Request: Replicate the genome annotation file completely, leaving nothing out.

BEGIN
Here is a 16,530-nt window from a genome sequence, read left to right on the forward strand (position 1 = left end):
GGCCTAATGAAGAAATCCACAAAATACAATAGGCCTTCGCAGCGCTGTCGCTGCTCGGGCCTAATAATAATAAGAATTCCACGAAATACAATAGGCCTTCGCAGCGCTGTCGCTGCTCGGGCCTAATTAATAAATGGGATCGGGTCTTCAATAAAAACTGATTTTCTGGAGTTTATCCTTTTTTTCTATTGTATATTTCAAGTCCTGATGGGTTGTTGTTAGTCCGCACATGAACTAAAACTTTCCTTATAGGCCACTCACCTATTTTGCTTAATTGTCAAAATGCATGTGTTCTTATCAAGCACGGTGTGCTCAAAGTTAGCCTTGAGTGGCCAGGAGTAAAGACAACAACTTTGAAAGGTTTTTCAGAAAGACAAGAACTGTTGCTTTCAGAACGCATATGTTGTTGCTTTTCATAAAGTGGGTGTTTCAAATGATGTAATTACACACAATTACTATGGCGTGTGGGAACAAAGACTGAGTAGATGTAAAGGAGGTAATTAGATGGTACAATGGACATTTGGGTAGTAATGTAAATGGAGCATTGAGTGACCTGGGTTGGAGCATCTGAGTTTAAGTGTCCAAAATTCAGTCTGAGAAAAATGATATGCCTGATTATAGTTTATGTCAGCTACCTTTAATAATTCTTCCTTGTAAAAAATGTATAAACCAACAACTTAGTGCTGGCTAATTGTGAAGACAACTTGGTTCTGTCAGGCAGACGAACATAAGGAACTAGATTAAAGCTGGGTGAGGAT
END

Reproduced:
Here is a 16,530-nt window from a genome sequence, read left to right on the forward strand (position 1 = left end):
GGCCTAATGAAGAAATCCACAAAATACAATAGGCCTTCGCAGCGCTGTCGCTGCTCGGGCCTAATAATAATAAGAATTCCACGAAATACAATAGGCCTTCGCAGCGCTGTCGCTGCTCGGGCCTAATTAATAAATGGGATCGGGTCTTCAATAAAAACTGATTTTCTGGAGTTTATCCTTTTTTTCTATTGTATATTTCAAGTCCTGATGGGTTGTTGTTAGTCCGCACATGAACTAAAACTTTCCTTATAGGCCACTCACCTATTTTGCTTAATTGTCAAAATGCATGTGTTCTTATCAAGCACGGTGTGCTCAAAGTTAGCCTTGAGTGGCCAGGAGTAAAGACAACAACTTTGAAAGGTTTTTCAGAAAGACAAGAACTGTTGCTTTCAGAACGCATATGTTGTTGCTTTTCATAAAGTGGGTGTTTCAAATGATGTAATTACACACAATTACTATGGCGTGTGGGAACAAAGACTGAGTAGATGTAAAGGAGGTAATTAGATGGTACAATGGACATTTGGGTAGTAATGTAAATGGAGCATTGAGTGACCTGGGTTGGAGCATCTGAGTTTAAGTGTCCAAAATTCAGTCTGAGAAAAATGATATGCCTGATTATAGTTTATGTCAGCTACCTTTAATAATTCTTCCTTGTAAAAAATGTATAAACCAACAACTTAGTGCTGGCTAATTGTGAAGACAACTTGGTTCTGTCAGGCAGACGAACATAAGGAACTAGATTAAAGCTGGGTGAGGAT